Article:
“Incel” is one of those terms that should be pretty much self-defining: involuntary celibacy. Well, since people don’t want to make it that easy, let’s let logic define it.
I’ve said the same thing about MGTOW, because it has the same problem: people are always trying to hijack the label, over-complicate it and use it form some kind of tribal delineation.
First of all, this is kind of hard to do in the post-modern gender chaos era, where no one can agree on what “sex” is, so per good old fashioned common sense, here’s my definition of sex: penile-vaginal intercourse. Anal sex, oral sex, sexting, teledildonics…forget it. I’m keeping the definition narrow, because that’s the only way you can set any standards. If you don’t agree with that definition, at least for the purpose of this discussion, I don’t care – you’re not my problem.
Now then, I have come up with three categories that I believe you could put just about any sexually inactive person into:
- Sexually Incapable – those who truly have no capability or options to have sex, under any circumstances, regardless of their own will. These include:
- Invalids, totally incapable of initiating sex, consensual or otherwise, and with whom no one else is initiating sex, consensual or otherwise
- people with missing genitalia, or non-functional genitalia with a non-treatable underlying cause
- females with vaginismus
- males with erectile dysfunction
- Those who are phobic of sex in a clinical, debilitating and incurable sense (which can lead to genital malfunction listed above)
- imprisoned or displaced people with no access to sexual partners, consensual or otherwise
- dead bodies that willing necrophiliacs have no access to
- Sexually unwilling – those who refuse to have sex, on account of the act of sex per se, are not subject to any other reason for their celibacy, and have a genuine preference to stay that way. The reasons may include:
- Those who hate sex
- Those who fear sex
- Those who are disgusted by sex
- Those who are averse to sex for some other reason not listed here
- Everyone else – this is everyone who would have sex, but they don’t because none of their own options for doing so are acceptable. Examples of unacceptable options include, but are not limited, to:
- males who don’t want to have sex with unattractive-but-willing females
- people serving or aspiring to serve in ecclesiastic vocations that require celibacy
- females who haven’t had sex because they haven’t found a male who meets all of their personal criteria
- males who are unwilling to commit forcible rape, e.g. blitz rape of a jogger using a weapon
- people who are strictly too lazy (probably not many of these)
- males who are not budgeted for legal prostitution, and/or are unwilling to travel for it
- people who believe that all of their options for having sex would lead to eternal damnation, e.g. sex outside of marriage
- people who have one or more of the various forms of shame surrounding sex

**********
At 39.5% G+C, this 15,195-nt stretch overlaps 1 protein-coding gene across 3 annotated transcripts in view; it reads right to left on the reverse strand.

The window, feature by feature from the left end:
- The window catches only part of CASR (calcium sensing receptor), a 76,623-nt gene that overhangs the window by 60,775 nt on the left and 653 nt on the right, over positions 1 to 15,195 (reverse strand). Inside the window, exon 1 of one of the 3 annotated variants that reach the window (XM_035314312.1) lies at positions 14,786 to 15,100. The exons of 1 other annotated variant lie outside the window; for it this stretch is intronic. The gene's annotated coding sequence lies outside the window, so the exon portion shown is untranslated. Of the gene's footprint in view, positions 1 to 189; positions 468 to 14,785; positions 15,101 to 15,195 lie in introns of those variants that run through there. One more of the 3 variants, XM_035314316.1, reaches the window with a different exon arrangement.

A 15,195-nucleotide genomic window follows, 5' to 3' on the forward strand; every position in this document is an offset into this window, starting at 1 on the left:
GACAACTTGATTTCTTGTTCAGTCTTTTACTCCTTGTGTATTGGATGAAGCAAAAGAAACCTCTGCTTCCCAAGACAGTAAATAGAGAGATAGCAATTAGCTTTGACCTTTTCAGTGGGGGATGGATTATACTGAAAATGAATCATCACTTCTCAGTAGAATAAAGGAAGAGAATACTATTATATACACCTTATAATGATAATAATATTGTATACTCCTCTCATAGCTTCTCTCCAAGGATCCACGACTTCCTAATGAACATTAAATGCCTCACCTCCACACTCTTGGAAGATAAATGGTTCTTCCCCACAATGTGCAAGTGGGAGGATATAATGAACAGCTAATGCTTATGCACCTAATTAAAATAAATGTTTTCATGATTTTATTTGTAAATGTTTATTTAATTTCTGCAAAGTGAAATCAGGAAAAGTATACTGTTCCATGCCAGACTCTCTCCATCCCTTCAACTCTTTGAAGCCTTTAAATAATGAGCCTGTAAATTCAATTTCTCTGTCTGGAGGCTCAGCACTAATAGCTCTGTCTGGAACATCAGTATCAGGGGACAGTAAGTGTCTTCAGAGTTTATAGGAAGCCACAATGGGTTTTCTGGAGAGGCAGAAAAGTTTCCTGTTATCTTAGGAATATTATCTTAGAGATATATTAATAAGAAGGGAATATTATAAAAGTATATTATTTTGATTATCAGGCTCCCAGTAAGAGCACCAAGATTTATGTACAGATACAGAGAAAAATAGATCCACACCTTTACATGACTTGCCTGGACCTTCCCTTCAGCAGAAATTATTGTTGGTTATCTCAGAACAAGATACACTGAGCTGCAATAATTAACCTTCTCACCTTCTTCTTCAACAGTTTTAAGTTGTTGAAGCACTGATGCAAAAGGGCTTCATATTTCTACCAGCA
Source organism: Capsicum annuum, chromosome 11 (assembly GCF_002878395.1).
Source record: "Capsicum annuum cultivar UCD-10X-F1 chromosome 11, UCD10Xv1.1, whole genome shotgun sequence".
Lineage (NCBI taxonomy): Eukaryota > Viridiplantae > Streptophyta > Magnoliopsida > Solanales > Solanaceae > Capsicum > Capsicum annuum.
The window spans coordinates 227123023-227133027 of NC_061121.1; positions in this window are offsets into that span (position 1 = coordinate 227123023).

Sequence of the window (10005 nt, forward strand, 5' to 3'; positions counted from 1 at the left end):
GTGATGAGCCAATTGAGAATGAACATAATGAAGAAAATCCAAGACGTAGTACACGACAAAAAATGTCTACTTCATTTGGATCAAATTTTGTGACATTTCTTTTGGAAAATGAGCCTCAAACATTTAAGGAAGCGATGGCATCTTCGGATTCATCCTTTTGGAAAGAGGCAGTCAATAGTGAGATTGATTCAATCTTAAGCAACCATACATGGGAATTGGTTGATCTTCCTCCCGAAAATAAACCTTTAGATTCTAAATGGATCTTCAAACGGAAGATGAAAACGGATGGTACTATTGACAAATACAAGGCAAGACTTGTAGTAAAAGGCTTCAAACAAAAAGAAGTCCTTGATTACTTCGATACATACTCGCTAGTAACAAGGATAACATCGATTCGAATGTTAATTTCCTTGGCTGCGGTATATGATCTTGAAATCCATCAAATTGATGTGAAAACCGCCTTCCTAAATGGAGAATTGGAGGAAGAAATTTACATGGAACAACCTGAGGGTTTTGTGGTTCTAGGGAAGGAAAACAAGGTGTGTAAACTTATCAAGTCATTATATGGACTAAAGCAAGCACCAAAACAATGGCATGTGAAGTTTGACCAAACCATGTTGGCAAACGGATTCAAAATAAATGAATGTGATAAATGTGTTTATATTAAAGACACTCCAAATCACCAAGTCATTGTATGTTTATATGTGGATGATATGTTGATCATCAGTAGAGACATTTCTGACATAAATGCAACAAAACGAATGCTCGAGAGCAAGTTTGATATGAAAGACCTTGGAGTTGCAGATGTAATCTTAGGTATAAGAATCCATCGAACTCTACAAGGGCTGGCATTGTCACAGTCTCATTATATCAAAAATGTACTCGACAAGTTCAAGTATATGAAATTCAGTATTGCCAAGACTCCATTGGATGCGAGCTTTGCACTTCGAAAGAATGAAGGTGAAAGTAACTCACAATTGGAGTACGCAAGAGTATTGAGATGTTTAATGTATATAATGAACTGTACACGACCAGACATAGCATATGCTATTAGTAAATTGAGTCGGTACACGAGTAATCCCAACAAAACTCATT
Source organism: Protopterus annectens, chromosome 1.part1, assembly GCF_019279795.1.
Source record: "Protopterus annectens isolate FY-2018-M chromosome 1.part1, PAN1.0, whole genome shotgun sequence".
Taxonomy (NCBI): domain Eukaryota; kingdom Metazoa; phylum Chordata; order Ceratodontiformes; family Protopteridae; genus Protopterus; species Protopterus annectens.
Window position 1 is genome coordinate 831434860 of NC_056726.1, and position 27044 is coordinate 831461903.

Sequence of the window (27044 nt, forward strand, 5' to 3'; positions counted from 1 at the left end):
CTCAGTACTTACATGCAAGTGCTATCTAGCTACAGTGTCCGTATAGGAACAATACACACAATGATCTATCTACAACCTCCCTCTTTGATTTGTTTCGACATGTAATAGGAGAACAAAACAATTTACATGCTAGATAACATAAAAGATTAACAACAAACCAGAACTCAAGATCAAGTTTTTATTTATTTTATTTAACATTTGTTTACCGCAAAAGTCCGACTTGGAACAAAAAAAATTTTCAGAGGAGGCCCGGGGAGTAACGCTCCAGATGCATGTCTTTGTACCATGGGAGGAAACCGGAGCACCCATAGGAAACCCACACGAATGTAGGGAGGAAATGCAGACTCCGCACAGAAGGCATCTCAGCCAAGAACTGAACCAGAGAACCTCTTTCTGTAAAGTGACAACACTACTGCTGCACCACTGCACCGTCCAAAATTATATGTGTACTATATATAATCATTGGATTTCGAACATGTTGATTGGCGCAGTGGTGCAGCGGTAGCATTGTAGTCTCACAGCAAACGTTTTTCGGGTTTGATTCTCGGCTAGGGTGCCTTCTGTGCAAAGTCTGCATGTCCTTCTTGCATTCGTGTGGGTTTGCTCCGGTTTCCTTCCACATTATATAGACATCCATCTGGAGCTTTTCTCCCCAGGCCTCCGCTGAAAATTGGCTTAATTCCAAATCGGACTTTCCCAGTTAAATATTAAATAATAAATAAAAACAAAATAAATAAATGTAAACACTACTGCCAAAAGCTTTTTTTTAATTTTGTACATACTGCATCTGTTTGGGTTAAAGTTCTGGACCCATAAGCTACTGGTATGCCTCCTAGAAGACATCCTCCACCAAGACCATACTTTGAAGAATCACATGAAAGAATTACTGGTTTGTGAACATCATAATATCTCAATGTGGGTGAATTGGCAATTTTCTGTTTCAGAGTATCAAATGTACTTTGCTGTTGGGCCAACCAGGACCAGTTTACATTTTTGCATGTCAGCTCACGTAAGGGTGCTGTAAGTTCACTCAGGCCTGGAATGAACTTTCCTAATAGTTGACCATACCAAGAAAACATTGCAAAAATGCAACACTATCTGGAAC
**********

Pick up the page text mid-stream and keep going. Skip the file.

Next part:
- people who are phobic of sex, and could overcome it, but choose not to
- people who do not want to risk rejection – this includes people for whom the chances of rejection are low, high or unknown
- people who are holding out for a particular person who is not available for sex, e.g. a male with oneitis (unreciprocated limerance)
- males who are married to unwilling wives, and either risk consequences for infidelity, or are uninterested in sex with any other females.
So, from that breakdown, who is incel?
People in category #1 are definitely incel, and people in category #2 are not – they are volcel. People in category #3 are technically incel, and that may bother a lot of people, because some of those reasons seem (or are in fact) really stupid. What I’ve seen a lot of incels do is deem some other self-identified incel as volcel, because whatever barrier lies between that person and sex would not stop the person doing the judging; but if this were valid, then only those in category #1 would be incel. I think that when you see incels try to re-categorize other incels in this way, they’re trying to hog the label of incel for themselves, as if they are the only ones who have any room to gripe. Well I grant you, the griping is going to sound really pathetic to anyone else who doesn’t have or wouldn’t be stopped by that same barrier, or knows a way around the barrier (which is the same as not having it)… So yes, some barriers are going to be more respected by one’s incel peers than others, but all and all, regardless of how insurmountable or measly that barrier is, it only has to be enough to stop the person, and you technically have an incel – a person who’s celibacy, per se, is not of their own choosing.
I think what confuses people about this the most is the pop-positivity mantra of how all challenges in life can be overcome with willpower, and thus, any and all failure to do so is a choice. Maybe that has motivated a few people here and there, but it has also caused a lot of misplaced blame, and ironically, resignation to learned helplessness – ironic because that mantra is meant to combat learned helplessness, yet it becomes counter-productive when it reinforces the idea a person has that not only will they never overcome a problem, but that no one else is ever going to understand.
So, what is celibacy? Obviously, virginity past a certain age is, but what age is that? And for non-virgins, how long do you have to go without sex to be considered celibate? How do you draw any hard-and-fast delineations on that? That’s another discussion for another day.